For the optical discs, my original plan was to wait for that once-a-year event in which my town lets you drive down to some facility and shred discs for free. After missing it for three years in a row, I finally decided that I would simply buy a disc shredder and do it myself.
For the hard drives, I had long ago purchased an excellent USB 2.0-to-SATA/IDE converter, which lets you connect internal drives of any kind to my PC via USB and then wipe them out securely. It takes a long time to do this, but it works.
There’s just one problem. It’s hard to say goodbye.
I mean, how do you destroy a disc that contains movies of your then two-year-old son? How do you destroy home movies, personal photos, or even less personal data from over a decade ago, if only because it has some—at least to you—historical significance?
For starters, you need to remember than none of the stuff on these discs and disks isn’t already on my home server. It’s all backed up to the cloud, to Crashplan at least, and in the case of photos to other services as well.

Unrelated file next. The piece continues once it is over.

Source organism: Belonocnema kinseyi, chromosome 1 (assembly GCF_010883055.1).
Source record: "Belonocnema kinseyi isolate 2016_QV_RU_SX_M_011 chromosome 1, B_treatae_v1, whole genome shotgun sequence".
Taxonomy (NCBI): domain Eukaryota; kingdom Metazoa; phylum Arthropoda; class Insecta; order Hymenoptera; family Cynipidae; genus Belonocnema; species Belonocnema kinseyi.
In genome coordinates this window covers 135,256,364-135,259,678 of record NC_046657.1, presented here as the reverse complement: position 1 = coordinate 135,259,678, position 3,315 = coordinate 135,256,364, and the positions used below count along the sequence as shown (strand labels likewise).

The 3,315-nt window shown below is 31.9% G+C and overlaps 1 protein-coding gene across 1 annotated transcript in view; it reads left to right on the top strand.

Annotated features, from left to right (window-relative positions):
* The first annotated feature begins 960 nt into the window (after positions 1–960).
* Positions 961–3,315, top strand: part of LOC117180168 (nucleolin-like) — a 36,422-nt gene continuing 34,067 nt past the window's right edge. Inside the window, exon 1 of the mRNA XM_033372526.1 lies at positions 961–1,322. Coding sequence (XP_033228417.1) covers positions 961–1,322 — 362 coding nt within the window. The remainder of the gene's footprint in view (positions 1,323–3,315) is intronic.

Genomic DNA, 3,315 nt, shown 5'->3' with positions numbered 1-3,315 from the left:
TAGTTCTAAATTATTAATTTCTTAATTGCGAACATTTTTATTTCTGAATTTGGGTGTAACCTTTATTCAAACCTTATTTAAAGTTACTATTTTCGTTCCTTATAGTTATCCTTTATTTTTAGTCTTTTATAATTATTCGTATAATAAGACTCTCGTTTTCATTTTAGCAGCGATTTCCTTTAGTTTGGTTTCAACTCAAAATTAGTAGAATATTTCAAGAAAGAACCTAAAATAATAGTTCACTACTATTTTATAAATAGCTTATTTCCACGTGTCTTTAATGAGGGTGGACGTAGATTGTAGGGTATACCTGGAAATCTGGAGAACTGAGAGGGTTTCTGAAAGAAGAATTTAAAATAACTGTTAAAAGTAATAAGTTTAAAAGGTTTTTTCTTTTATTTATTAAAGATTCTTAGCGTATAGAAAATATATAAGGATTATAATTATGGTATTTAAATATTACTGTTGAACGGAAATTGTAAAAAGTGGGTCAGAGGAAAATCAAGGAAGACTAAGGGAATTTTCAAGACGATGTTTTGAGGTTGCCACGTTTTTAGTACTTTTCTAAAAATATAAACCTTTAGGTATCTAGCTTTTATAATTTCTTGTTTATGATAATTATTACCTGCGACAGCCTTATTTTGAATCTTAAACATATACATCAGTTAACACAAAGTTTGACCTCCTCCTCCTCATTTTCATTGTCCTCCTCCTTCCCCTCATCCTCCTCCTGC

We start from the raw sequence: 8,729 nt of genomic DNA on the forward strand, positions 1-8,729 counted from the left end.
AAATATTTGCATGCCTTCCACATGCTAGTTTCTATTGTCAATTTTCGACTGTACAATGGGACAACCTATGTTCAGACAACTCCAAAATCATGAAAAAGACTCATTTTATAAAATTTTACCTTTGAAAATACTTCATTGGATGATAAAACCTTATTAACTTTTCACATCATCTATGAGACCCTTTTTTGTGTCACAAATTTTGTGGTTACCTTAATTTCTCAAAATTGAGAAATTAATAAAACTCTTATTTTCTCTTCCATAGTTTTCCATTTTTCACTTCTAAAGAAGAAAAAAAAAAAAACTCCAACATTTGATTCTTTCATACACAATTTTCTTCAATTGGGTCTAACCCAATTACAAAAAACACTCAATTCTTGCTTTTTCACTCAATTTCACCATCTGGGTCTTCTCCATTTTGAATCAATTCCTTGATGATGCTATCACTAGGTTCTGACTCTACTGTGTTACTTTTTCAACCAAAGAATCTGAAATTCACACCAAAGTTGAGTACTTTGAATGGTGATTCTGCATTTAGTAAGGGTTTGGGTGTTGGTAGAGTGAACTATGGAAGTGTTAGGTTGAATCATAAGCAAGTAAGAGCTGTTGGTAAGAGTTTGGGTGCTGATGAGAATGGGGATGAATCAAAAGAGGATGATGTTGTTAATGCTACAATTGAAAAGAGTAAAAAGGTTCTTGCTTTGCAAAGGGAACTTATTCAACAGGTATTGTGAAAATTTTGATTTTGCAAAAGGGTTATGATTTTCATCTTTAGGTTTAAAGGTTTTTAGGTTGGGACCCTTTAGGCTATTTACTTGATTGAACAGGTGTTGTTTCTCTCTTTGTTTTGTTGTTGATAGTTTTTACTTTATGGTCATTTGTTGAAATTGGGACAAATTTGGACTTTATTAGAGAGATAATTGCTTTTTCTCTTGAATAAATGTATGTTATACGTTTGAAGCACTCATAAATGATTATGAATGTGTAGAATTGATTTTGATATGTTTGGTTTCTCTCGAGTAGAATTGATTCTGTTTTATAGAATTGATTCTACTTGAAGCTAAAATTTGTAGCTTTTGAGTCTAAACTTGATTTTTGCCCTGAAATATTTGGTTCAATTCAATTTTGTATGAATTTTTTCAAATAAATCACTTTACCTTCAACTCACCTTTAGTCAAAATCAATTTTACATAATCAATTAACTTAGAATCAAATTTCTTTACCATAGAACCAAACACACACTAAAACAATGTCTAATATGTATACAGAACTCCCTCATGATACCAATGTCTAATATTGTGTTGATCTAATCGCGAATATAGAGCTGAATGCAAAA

But confronting these items, it’s hard not to pop a disc in the drive of my current PC—you have to think the next one won’t even have an optical disc—and watch a few minutes of a video, or look at a few old photos you’d forgotten about. There’s my son Mark, on a swing at Houghton’s Pond. Two, maybe three years old tops.
But you need to get over this. Breaking your connection to physical media—physical content of any kind, really, as this includes books, audio CDs, movie DVDs and Blu-Rays, photo albums, and so much more—is one of those societal and generational things that will not make any sense whatsoever to our children, but is in fact hard for people of a certain age. Saying goodbye to “stuff,” ultimately, is harder than the physical act of destruction. You almost have to steel yourself for it.